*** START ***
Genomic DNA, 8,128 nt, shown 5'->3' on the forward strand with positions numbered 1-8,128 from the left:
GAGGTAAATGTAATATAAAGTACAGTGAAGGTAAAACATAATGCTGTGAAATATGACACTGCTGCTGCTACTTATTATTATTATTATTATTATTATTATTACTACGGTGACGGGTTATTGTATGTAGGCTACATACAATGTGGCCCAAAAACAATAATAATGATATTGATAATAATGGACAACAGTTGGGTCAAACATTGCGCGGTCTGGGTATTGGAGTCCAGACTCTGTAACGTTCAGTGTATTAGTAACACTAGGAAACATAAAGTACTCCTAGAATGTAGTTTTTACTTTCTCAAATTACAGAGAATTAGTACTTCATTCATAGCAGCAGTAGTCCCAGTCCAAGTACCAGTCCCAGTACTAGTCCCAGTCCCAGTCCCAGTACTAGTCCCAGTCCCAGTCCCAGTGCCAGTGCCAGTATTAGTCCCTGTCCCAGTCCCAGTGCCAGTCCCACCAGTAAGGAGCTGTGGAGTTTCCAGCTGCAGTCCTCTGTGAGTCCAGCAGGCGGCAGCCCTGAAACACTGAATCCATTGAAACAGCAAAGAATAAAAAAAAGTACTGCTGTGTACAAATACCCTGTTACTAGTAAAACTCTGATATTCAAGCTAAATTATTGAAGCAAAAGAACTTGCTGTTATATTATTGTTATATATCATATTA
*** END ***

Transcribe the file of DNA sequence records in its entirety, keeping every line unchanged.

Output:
Genomic DNA, 8,128 nt, shown 5'->3' on the forward strand with positions numbered 1-8,128 from the left:
GAGGTAAATGTAATATAAAGTACAGTGAAGGTAAAACATAATGCTGTGAAATATGACACTGCTGCTGCTACTTATTATTATTATTATTATTATTATTATTACTACGGTGACGGGTTATTGTATGTAGGCTACATACAATGTGGCCCAAAAACAATAATAATGATATTGATAATAATGGACAACAGTTGGGTCAAACATTGCGCGGTCTGGGTATTGGAGTCCAGACTCTGTAACGTTCAGTGTATTAGTAACACTAGGAAACATAAAGTACTCCTAGAATGTAGTTTTTACTTTCTCAAATTACAGAGAATTAGTACTTCATTCATAGCAGCAGTAGTCCCAGTCCAAGTACCAGTCCCAGTACTAGTCCCAGTCCCAGTCCCAGTACTAGTCCCAGTCCCAGTCCCAGTGCCAGTGCCAGTATTAGTCCCTGTCCCAGTCCCAGTGCCAGTCCCACCAGTAAGGAGCTGTGGAGTTTCCAGCTGCAGTCCTCTGTGAGTCCAGCAGGCGGCAGCCCTGAAACACTGAATCCATTGAAACAGCAAAGAATAAAAAAAAGTACTGCTGTGTACAAATACCCTGTTACTAGTAAAACTCTGATATTCAAGCTAAATTATTGAAGCAAAAGAACTTGCTGTTATATTATTGTTATATATCATATTA